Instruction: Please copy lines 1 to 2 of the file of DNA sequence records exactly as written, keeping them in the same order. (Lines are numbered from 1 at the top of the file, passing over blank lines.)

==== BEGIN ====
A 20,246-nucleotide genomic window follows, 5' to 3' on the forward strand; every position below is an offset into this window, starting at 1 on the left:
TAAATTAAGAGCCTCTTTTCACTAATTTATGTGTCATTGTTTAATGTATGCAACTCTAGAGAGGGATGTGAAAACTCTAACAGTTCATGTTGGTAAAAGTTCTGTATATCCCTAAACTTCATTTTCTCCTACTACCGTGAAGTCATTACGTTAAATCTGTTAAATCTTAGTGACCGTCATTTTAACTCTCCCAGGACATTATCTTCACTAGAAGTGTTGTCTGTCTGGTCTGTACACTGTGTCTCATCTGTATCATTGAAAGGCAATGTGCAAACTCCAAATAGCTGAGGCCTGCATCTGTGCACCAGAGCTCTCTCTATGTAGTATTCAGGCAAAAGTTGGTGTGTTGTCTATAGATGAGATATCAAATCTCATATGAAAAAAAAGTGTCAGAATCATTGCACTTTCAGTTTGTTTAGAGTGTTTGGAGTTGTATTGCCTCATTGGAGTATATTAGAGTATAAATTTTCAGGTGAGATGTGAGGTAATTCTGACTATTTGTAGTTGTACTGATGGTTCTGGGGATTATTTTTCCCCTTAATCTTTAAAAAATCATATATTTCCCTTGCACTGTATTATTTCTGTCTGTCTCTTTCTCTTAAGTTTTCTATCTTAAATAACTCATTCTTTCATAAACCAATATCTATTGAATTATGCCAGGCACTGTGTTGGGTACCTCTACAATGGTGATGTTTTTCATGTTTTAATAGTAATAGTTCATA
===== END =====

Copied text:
A 20,246-nucleotide genomic window follows, 5' to 3' on the forward strand; every position below is an offset into this window, starting at 1 on the left:
TAAATTAAGAGCCTCTTTTCACTAATTTATGTGTCATTGTTTAATGTATGCAACTCTAGAGAGGGATGTGAAAACTCTAACAGTTCATGTTGGTAAAAGTTCTGTATATCCCTAAACTTCATTTTCTCCTACTACCGTGAAGTCATTACGTTAAATCTGTTAAATCTTAGTGACCGTCATTTTAACTCTCCCAGGACATTATCTTCACTAGAAGTGTTGTCTGTCTGGTCTGTACACTGTGTCTCATCTGTATCATTGAAAGGCAATGTGCAAACTCCAAATAGCTGAGGCCTGCATCTGTGCACCAGAGCTCTCTCTATGTAGTATTCAGGCAAAAGTTGGTGTGTTGTCTATAGATGAGATATCAAATCTCATATGAAAAAAAAGTGTCAGAATCATTGCACTTTCAGTTTGTTTAGAGTGTTTGGAGTTGTATTGCCTCATTGGAGTATATTAGAGTATAAATTTTCAGGTGAGATGTGAGGTAATTCTGACTATTTGTAGTTGTACTGATGGTTCTGGGGATTATTTTTCCCCTTAATCTTTAAAAAATCATATATTTCCCTTGCACTGTATTATTTCTGTCTGTCTCTTTCTCTTAAGTTTTCTATCTTAAATAACTCATTCTTTCATAAACCAATATCTATTGAATTATGCCAGGCACTGTGTTGGGTACCTCTACAATGGTGATGTTTTTCATGTTTTAATAGTAATAGTTCATA